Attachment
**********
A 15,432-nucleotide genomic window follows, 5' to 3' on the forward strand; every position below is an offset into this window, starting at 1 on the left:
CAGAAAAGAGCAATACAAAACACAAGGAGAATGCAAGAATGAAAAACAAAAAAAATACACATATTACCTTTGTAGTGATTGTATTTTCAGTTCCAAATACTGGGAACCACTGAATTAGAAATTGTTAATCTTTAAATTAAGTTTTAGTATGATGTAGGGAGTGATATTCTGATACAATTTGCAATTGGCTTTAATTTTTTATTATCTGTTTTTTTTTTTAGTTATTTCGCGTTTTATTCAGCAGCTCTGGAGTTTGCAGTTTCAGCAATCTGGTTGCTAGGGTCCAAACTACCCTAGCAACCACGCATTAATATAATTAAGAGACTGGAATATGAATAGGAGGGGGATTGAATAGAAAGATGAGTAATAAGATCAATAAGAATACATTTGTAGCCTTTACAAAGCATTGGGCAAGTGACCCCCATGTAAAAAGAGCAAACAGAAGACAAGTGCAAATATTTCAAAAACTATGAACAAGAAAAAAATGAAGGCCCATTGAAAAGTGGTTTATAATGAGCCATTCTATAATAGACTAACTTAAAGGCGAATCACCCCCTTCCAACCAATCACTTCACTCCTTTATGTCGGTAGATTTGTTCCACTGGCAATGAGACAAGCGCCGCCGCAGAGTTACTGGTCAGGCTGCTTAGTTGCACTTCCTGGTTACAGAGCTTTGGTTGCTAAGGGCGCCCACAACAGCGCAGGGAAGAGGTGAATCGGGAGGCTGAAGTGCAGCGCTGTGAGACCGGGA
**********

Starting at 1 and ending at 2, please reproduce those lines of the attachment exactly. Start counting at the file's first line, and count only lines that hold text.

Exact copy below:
A 15,432-nucleotide genomic window follows, 5' to 3' on the forward strand; every position below is an offset into this window, starting at 1 on the left:
CAGAAAAGAGCAATACAAAACACAAGGAGAATGCAAGAATGAAAAACAAAAAAAATACACATATTACCTTTGTAGTGATTGTATTTTCAGTTCCAAATACTGGGAACCACTGAATTAGAAATTGTTAATCTTTAAATTAAGTTTTAGTATGATGTAGGGAGTGATATTCTGATACAATTTGCAATTGGCTTTAATTTTTTATTATCTGTTTTTTTTTTTAGTTATTTCGCGTTTTATTCAGCAGCTCTGGAGTTTGCAGTTTCAGCAATCTGGTTGCTAGGGTCCAAACTACCCTAGCAACCACGCATTAATATAATTAAGAGACTGGAATATGAATAGGAGGGGGATTGAATAGAAAGATGAGTAATAAGATCAATAAGAATACATTTGTAGCCTTTACAAAGCATTGGGCAAGTGACCCCCATGTAAAAAGAGCAAACAGAAGACAAGTGCAAATATTTCAAAAACTATGAACAAGAAAAAAATGAAGGCCCATTGAAAAGTGGTTTATAATGAGCCATTCTATAATAGACTAACTTAAAGGCGAATCACCCCCTTCCAACCAATCACTTCACTCCTTTATGTCGGTAGATTTGTTCCACTGGCAATGAGACAAGCGCCGCCGCAGAGTTACTGGTCAGGCTGCTTAGTTGCACTTCCTGGTTACAGAGCTTTGGTTGCTAAGGGCGCCCACAACAGCGCAGGGAAGAGGTGAATCGGGAGGCTGAAGTGCAGCGCTGTGAGACCGGGA